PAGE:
Cell and Tissue Research

, Volume 322, Issue 2, pp 269–277

Induction of GH, PRL, and TSHβ mRNA by transfection of Pit-1 in a human pituitary adenoma-derived cell line

Authors

  • Shunsuke Miyai
    • Department of PathologyTokai University School of Medicine
  • Shinichi Yoshimura
    • Department of Molecular Life ScienceTokai University School of Medicine
  • Yasumasa Iwasaki
    • Department of Internal MedicineKochi University School of Medicine
  • Susumu Takekoshi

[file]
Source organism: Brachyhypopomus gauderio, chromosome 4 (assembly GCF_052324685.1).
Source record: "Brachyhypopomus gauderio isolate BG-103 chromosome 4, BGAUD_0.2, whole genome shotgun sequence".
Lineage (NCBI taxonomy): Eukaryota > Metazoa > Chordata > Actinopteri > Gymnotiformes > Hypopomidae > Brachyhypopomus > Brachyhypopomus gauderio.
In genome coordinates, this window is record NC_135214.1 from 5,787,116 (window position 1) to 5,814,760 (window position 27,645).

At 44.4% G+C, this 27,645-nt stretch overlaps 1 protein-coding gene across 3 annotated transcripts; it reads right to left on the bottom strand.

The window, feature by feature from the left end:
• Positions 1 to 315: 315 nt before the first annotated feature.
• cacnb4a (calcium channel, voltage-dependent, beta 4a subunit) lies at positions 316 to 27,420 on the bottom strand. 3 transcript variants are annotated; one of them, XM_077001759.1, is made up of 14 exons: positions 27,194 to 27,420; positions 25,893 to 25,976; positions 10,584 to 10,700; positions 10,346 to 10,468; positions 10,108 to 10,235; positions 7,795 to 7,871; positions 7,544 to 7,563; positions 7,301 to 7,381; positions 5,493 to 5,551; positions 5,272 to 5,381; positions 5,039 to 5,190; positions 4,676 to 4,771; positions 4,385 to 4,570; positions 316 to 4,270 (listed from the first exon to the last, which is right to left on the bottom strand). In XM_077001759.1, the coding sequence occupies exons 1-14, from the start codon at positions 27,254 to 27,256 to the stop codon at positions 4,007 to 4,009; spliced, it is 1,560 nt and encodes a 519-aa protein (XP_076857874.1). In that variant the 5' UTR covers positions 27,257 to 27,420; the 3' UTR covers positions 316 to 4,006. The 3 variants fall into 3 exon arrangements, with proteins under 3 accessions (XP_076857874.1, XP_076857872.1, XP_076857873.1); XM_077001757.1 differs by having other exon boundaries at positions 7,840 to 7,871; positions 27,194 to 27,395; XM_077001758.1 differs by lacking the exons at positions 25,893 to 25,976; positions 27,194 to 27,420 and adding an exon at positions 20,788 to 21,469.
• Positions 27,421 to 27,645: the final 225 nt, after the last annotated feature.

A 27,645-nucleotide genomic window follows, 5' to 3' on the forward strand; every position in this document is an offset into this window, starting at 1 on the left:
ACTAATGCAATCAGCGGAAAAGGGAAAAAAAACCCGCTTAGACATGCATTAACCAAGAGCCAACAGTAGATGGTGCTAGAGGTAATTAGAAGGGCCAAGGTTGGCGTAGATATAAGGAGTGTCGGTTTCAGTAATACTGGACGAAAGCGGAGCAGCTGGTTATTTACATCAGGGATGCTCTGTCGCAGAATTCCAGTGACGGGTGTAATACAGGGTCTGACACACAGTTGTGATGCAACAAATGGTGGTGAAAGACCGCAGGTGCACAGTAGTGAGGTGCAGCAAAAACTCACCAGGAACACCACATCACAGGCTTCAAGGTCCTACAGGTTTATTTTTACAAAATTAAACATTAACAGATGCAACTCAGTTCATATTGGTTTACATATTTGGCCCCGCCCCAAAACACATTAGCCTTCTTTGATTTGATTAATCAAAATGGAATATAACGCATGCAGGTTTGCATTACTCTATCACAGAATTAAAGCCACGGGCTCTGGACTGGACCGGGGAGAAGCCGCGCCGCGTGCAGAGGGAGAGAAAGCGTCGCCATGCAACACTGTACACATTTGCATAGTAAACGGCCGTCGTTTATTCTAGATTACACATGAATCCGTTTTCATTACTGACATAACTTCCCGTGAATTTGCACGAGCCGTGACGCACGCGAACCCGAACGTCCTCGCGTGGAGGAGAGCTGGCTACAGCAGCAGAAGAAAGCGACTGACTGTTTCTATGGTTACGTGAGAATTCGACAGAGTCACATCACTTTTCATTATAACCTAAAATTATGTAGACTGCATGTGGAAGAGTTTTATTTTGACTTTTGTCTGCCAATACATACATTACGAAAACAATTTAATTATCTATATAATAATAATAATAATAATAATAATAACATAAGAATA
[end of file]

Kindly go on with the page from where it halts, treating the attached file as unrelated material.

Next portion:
• Department of PathologyTokai University School of Medicine
  • Ricardo V. Lloyd
    • Department of Laboratory Medicine and PathologyMayo Clinic and Mayo Foundation
    • Department of PathologyTokai University School of Medicine
Regular Article

DOI: 10.1007/s00441-005-0033-z

Cite this article as:
Miyai, S., Yoshimura, S., Iwasaki, Y. et al. Cell Tissue Res (2005) 322: 269. doi:10.1007/s00441-005-0033-z

Abstract